If the value of the semaphore is zero, the mutex will be released, and the thread will then go to
sleep. Upon waking up, the thread must repeat the operation, reacquiring the mutex and testing the
The operation of semPost() is quite simple. It locks the mutex, increments the value, releases
the mutex, and wakes up one sleeper (if there is one). The results are exactly what you expect.
Even though you have no idea what the scheduling order might be, it is impossible to accidentally
decrement the value below zero, and no thread can ever get "stuck" on the sleep queue when the
value is greater than zero. There are timing gaps where things look momentarily inconsistent, and
it is possible for a thread to be awakened by mistake, but the end results are always correct.
A semaphore is perfect for situations where you want to count things and have threads sleep when
some limit is hit. If you wish to count up to some number, say for a list limited to ten items, you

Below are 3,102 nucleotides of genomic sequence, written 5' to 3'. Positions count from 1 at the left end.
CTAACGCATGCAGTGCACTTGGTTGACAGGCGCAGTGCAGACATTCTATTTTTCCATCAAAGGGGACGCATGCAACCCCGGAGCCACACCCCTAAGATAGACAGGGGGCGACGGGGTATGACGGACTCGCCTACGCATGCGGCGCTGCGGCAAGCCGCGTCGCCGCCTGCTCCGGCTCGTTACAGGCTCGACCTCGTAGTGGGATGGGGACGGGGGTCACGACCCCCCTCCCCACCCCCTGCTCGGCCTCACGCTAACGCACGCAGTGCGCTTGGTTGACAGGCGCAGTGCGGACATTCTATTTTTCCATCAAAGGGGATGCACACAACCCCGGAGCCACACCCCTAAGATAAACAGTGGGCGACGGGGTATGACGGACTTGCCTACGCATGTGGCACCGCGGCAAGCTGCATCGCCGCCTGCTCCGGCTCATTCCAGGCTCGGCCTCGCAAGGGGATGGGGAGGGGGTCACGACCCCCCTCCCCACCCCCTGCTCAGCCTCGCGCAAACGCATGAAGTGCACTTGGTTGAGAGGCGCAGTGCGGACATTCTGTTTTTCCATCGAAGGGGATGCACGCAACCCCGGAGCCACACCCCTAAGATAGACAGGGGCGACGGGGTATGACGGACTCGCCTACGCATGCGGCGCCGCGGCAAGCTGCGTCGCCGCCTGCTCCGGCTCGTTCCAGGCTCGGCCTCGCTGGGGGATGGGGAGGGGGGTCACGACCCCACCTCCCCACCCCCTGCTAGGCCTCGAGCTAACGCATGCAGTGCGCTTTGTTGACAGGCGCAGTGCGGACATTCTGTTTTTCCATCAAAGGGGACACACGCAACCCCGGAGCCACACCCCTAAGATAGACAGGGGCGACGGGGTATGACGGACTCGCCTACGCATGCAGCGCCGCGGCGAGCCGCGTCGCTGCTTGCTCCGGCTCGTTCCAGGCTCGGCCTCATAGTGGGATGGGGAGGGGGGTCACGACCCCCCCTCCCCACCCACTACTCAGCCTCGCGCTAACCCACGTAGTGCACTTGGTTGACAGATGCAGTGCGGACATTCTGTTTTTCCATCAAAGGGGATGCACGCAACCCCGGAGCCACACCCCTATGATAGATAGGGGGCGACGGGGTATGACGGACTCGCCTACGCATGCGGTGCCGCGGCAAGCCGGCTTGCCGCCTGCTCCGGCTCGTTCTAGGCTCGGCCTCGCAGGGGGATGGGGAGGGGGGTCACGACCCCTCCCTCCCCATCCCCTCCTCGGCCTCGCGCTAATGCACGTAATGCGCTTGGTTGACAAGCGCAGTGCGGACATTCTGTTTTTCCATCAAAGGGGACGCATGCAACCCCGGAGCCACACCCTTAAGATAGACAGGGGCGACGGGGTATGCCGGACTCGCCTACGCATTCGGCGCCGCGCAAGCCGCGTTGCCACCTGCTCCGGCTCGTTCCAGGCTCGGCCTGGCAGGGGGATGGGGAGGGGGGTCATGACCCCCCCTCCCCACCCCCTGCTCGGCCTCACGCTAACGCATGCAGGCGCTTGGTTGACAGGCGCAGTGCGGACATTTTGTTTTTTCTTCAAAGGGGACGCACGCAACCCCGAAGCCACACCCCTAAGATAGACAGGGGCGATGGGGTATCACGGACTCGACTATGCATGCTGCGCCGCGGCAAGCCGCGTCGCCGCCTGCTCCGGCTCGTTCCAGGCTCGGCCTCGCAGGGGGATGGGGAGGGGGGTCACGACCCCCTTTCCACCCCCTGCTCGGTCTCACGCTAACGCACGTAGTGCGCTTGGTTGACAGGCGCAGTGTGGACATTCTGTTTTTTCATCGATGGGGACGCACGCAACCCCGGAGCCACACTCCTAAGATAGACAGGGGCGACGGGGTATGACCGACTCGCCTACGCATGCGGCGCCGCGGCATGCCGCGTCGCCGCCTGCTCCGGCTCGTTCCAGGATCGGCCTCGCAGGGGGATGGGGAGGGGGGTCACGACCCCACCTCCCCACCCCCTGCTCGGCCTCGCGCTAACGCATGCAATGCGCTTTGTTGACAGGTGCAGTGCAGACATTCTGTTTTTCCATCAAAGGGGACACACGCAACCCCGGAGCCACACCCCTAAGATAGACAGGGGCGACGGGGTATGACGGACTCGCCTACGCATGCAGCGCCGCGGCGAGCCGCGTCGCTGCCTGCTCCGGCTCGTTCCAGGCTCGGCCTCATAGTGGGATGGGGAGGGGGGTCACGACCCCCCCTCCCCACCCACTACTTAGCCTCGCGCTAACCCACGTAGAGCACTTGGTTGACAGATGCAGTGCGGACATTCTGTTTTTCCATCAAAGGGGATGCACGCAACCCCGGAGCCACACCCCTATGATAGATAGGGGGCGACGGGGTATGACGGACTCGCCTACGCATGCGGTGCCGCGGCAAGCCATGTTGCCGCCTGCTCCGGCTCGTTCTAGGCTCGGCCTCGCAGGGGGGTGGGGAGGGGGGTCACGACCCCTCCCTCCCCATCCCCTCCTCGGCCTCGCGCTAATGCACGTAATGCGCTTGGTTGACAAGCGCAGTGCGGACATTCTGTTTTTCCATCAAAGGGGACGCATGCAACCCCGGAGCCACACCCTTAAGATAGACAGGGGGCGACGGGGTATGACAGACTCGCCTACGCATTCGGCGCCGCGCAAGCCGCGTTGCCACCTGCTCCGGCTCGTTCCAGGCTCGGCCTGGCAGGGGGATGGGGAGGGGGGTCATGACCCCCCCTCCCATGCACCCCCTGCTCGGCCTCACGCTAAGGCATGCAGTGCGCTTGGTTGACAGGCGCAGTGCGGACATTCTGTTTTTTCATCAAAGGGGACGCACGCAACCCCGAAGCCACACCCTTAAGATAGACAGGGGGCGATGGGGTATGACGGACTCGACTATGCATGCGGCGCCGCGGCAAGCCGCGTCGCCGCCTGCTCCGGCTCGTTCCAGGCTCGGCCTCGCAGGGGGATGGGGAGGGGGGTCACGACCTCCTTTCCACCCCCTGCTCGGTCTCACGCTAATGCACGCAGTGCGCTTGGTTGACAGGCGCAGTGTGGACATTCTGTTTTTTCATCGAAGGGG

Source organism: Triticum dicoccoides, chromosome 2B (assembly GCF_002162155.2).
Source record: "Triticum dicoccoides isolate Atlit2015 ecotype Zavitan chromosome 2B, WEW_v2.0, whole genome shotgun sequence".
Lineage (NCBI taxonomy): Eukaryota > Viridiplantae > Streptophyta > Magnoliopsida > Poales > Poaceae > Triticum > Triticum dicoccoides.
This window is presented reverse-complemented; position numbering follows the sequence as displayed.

simply view the semaphore as counting the number of "spaces" in the list, initialize it to ten, and
There are occasions when you want the same kind of sleeping behavior as with semaphores, but
your test is more complex than just "Is v > 0?"
Figure 6-9 shows a flowchart for a generalization on semaphores. Here the mutex is visible to the
programmer and the condition is arbitrary. The programmer is responsible for locking and
unlocking the mutex, testing and changing the condition, and waking up sleepers. Otherwise, it is
exactly like a semaphore. We'll look at POSIX condition variables first, then see how Java
implements the same concept.
Figure 6-9. Flowchart for Condition Variables
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